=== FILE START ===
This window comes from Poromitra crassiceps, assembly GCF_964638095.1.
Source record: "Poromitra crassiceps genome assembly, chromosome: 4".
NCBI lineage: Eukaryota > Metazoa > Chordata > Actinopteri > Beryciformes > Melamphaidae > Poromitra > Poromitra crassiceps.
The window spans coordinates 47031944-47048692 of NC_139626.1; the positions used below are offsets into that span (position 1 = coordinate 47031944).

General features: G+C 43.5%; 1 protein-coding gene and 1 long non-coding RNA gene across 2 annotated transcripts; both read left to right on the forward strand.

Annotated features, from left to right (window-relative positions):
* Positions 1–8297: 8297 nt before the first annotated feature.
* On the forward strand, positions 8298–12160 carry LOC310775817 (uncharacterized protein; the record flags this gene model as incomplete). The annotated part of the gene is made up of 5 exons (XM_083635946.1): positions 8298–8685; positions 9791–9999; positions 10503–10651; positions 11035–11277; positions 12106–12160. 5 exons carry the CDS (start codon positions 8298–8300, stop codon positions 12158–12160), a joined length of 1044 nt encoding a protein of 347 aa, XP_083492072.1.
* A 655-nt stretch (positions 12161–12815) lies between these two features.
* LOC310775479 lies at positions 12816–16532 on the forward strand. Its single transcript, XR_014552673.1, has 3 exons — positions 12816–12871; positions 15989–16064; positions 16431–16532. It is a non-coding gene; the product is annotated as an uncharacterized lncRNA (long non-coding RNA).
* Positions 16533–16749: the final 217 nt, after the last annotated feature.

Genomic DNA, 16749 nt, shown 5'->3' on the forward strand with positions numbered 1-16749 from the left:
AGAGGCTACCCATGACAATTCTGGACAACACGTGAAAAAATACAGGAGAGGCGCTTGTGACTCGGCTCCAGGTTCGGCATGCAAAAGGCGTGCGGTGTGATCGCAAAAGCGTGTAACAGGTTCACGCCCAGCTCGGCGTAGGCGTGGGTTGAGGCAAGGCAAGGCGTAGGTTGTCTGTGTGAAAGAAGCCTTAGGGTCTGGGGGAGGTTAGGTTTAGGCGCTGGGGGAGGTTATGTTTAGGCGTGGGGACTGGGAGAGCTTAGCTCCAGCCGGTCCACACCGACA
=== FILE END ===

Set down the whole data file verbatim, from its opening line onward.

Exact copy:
This window comes from Poromitra crassiceps, assembly GCF_964638095.1.
Source record: "Poromitra crassiceps genome assembly, chromosome: 4".
NCBI lineage: Eukaryota > Metazoa > Chordata > Actinopteri > Beryciformes > Melamphaidae > Poromitra > Poromitra crassiceps.
The window spans coordinates 47031944-47048692 of NC_139626.1; the positions used below are offsets into that span (position 1 = coordinate 47031944).

General features: G+C 43.5%; 1 protein-coding gene and 1 long non-coding RNA gene across 2 annotated transcripts; both read left to right on the forward strand.

Annotated features, from left to right (window-relative positions):
* Positions 1–8297: 8297 nt before the first annotated feature.
* On the forward strand, positions 8298–12160 carry LOC310775817 (uncharacterized protein; the record flags this gene model as incomplete). The annotated part of the gene is made up of 5 exons (XM_083635946.1): positions 8298–8685; positions 9791–9999; positions 10503–10651; positions 11035–11277; positions 12106–12160. 5 exons carry the CDS (start codon positions 8298–8300, stop codon positions 12158–12160), a joined length of 1044 nt encoding a protein of 347 aa, XP_083492072.1.
* A 655-nt stretch (positions 12161–12815) lies between these two features.
* LOC310775479 lies at positions 12816–16532 on the forward strand. Its single transcript, XR_014552673.1, has 3 exons — positions 12816–12871; positions 15989–16064; positions 16431–16532. It is a non-coding gene; the product is annotated as an uncharacterized lncRNA (long non-coding RNA).
* Positions 16533–16749: the final 217 nt, after the last annotated feature.

Genomic DNA, 16749 nt, shown 5'->3' on the forward strand with positions numbered 1-16749 from the left:
AGAGGCTACCCATGACAATTCTGGACAACACGTGAAAAAATACAGGAGAGGCGCTTGTGACTCGGCTCCAGGTTCGGCATGCAAAAGGCGTGCGGTGTGATCGCAAAAGCGTGTAACAGGTTCACGCCCAGCTCGGCGTAGGCGTGGGTTGAGGCAAGGCAAGGCGTAGGTTGTCTGTGTGAAAGAAGCCTTAGGGTCTGGGGGAGGTTAGGTTTAGGCGCTGGGGGAGGTTATGTTTAGGCGTGGGGACTGGGAGAGCTTAGCTCCAGCCGGTCCACACCGACA